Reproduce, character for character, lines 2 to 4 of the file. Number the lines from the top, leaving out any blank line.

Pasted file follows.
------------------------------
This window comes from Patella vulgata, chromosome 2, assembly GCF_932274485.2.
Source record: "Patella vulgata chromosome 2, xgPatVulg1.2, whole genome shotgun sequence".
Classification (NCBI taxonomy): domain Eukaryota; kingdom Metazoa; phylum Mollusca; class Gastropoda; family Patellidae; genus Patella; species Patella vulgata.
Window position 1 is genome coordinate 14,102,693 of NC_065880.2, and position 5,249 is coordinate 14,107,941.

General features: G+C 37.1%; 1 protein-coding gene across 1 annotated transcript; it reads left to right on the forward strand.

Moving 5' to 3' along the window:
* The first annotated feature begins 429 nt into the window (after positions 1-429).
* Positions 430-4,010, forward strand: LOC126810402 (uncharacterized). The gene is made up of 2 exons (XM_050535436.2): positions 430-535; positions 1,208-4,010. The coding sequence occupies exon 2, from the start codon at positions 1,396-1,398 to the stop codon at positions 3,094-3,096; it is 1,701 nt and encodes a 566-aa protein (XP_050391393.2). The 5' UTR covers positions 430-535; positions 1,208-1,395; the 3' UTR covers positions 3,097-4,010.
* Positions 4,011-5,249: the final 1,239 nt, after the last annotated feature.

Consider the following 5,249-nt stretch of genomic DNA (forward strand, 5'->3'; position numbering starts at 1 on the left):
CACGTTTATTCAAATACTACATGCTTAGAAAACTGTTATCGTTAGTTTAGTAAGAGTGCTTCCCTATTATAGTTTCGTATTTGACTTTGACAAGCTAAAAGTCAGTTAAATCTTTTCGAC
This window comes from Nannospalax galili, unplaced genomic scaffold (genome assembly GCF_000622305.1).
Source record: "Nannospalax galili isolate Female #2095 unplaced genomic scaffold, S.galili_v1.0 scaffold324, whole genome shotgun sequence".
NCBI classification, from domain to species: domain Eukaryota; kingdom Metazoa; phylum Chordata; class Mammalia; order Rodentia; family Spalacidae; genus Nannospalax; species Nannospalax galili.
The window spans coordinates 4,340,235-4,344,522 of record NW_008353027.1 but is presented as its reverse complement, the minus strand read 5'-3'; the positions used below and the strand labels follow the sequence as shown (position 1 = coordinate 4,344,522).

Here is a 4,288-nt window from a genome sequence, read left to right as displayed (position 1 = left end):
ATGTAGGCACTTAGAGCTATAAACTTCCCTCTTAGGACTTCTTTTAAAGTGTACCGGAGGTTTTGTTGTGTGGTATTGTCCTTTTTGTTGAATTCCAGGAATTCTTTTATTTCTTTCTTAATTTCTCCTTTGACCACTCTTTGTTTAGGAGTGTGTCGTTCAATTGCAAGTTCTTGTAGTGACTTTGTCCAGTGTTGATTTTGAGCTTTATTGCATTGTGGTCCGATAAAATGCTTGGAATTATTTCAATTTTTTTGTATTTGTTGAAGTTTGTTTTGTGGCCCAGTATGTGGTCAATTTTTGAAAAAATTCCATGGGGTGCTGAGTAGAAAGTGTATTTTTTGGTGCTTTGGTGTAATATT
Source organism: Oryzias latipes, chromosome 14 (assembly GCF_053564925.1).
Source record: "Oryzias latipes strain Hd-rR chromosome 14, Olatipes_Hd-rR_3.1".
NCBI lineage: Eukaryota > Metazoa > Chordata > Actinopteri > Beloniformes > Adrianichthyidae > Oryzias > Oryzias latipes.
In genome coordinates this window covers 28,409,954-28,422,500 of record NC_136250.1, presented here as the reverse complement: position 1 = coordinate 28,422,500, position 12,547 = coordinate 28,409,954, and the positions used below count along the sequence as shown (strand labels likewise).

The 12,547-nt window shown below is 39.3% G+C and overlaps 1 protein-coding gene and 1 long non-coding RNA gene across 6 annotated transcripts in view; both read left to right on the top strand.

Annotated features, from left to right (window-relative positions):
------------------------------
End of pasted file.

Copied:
Source record: "Patella vulgata chromosome 2, xgPatVulg1.2, whole genome shotgun sequence".
Classification (NCBI taxonomy): domain Eukaryota; kingdom Metazoa; phylum Mollusca; class Gastropoda; family Patellidae; genus Patella; species Patella vulgata.
Window position 1 is genome coordinate 14,102,693 of NC_065880.2, and position 5,249 is coordinate 14,107,941.